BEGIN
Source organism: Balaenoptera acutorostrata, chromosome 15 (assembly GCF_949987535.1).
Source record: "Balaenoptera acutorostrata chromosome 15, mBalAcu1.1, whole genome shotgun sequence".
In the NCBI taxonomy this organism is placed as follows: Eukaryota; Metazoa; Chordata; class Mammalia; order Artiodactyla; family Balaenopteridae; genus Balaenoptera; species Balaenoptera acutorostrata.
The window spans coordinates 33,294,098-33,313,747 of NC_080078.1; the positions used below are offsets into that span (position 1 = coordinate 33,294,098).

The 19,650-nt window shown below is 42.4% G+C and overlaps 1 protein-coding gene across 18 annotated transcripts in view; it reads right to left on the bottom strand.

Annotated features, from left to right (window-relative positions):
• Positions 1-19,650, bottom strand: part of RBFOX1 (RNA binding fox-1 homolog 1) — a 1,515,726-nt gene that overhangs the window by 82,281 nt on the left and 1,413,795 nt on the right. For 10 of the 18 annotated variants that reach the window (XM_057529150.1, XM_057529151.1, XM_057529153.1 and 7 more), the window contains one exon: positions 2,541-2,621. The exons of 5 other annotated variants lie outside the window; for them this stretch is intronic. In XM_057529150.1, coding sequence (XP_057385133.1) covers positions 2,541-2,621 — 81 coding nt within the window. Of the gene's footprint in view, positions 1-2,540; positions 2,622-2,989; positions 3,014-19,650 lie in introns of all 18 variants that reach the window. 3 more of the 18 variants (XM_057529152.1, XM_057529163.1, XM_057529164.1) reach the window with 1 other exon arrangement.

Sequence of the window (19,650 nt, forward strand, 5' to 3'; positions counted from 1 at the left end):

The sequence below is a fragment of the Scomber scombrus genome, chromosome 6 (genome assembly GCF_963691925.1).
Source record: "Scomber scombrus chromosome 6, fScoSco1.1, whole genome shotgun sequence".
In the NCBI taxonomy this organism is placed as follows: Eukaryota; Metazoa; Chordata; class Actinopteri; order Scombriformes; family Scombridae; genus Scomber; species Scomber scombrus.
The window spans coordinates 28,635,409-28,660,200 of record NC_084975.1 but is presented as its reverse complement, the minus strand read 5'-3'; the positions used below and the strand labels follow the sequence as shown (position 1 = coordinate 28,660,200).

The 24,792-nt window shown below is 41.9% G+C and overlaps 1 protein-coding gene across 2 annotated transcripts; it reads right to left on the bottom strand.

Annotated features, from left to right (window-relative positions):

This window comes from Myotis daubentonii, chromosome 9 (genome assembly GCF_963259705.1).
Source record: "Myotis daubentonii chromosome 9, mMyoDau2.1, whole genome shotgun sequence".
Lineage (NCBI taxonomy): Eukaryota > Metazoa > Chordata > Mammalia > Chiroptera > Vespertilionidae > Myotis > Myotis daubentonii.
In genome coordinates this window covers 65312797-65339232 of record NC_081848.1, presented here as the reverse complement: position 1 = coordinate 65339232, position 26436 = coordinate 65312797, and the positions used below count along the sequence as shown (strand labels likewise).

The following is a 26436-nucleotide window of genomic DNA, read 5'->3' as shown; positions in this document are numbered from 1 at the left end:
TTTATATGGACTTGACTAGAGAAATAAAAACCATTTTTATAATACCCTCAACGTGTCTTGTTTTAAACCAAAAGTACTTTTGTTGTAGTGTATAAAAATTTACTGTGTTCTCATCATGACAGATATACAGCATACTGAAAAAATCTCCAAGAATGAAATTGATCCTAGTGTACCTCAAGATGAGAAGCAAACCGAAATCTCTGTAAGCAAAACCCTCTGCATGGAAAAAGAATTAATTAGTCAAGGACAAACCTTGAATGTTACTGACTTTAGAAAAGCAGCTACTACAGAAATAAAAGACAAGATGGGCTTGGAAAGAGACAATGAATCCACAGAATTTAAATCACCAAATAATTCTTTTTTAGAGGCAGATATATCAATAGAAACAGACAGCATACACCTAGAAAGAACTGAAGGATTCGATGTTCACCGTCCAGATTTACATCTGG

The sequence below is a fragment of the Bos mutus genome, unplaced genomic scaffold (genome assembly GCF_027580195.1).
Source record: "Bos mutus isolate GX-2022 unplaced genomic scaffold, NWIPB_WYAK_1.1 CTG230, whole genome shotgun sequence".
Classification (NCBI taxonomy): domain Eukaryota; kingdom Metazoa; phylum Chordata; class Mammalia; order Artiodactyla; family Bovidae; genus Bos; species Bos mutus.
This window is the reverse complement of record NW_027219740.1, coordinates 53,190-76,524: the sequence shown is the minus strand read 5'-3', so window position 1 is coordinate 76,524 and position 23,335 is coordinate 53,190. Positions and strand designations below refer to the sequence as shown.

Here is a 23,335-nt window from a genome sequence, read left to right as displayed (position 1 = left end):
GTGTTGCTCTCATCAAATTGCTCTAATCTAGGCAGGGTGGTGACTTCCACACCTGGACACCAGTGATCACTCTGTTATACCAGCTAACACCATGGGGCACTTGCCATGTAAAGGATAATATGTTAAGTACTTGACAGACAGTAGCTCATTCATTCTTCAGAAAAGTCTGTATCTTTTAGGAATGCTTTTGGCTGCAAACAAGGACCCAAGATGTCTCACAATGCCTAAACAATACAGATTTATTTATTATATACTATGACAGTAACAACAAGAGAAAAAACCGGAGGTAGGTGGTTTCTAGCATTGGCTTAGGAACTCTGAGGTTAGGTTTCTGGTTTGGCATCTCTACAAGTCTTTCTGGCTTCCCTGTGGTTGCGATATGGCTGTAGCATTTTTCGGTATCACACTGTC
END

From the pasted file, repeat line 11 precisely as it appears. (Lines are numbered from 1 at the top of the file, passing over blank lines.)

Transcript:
In the NCBI taxonomy this organism is placed as follows: Eukaryota; Metazoa; Chordata; class Actinopteri; order Scombriformes; family Scombridae; genus Scomber; species Scomber scombrus.